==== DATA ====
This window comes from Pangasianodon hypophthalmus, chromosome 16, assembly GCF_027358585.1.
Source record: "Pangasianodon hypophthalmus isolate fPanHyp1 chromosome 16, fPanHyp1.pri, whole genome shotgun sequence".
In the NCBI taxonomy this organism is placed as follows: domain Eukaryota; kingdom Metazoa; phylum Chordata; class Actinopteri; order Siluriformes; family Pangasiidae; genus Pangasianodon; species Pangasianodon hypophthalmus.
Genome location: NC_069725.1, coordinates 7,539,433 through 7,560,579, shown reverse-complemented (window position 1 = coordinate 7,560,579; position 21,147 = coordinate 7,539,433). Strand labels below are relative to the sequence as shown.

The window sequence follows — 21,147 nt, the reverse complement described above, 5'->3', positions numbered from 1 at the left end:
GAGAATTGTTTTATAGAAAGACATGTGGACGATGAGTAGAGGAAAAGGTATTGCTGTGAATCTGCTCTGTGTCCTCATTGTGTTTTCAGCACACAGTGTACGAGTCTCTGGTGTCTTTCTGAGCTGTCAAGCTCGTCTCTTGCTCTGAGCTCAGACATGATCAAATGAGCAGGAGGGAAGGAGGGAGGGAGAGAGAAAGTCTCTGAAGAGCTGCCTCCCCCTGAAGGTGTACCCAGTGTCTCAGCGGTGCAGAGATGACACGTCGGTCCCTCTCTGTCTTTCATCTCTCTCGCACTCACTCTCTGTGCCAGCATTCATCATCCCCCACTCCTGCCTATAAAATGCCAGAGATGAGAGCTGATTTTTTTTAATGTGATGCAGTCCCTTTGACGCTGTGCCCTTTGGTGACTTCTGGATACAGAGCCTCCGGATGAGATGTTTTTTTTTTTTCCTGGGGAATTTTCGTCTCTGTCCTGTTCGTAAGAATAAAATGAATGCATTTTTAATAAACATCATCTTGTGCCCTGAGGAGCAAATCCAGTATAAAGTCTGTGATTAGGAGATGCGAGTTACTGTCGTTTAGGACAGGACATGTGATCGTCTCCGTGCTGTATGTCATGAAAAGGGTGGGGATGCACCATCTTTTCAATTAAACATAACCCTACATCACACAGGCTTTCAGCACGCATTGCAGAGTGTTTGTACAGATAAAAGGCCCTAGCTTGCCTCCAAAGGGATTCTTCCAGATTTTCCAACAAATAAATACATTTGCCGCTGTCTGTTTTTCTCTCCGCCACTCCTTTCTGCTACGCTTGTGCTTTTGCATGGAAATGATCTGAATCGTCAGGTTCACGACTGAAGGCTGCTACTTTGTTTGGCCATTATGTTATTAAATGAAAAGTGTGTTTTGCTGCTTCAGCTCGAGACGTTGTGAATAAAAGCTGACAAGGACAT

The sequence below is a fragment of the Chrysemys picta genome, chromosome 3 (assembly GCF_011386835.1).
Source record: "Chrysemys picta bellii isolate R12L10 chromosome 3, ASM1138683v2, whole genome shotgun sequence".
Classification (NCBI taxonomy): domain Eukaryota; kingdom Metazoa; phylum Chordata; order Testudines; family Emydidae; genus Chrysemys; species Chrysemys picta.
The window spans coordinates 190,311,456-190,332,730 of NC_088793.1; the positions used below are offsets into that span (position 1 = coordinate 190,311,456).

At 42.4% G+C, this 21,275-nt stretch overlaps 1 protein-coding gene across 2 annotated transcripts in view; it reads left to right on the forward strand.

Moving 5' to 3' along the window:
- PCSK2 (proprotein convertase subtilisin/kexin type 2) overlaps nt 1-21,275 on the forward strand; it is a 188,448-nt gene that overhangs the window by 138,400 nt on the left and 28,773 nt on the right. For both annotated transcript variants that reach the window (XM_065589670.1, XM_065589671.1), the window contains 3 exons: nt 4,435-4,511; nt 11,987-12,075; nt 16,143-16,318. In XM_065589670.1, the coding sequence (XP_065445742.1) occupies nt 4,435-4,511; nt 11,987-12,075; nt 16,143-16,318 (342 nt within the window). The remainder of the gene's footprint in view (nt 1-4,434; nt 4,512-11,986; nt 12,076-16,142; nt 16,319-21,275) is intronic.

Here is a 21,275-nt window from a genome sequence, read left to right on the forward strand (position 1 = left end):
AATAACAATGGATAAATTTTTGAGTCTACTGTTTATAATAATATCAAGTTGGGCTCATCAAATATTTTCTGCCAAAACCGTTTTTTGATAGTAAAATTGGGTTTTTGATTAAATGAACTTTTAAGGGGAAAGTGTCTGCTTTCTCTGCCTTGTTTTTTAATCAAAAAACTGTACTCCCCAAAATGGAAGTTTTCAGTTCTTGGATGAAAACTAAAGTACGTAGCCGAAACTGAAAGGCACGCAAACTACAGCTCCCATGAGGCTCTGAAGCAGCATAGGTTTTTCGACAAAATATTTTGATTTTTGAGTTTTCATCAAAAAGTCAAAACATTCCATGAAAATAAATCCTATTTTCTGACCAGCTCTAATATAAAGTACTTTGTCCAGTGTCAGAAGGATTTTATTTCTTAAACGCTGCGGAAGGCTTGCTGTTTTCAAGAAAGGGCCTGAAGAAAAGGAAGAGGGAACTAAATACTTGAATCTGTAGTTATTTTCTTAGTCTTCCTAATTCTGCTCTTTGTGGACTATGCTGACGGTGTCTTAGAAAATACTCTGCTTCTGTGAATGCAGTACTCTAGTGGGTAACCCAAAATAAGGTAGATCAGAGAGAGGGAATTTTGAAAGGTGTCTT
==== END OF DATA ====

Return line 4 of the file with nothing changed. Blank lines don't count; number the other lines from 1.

Genome location: NC_069725.1, coordinates 7,539,433 through 7,560,579, shown reverse-complemented (window position 1 = coordinate 7,560,579; position 21,147 = coordinate 7,539,433). Strand labels below are relative to the sequence as shown.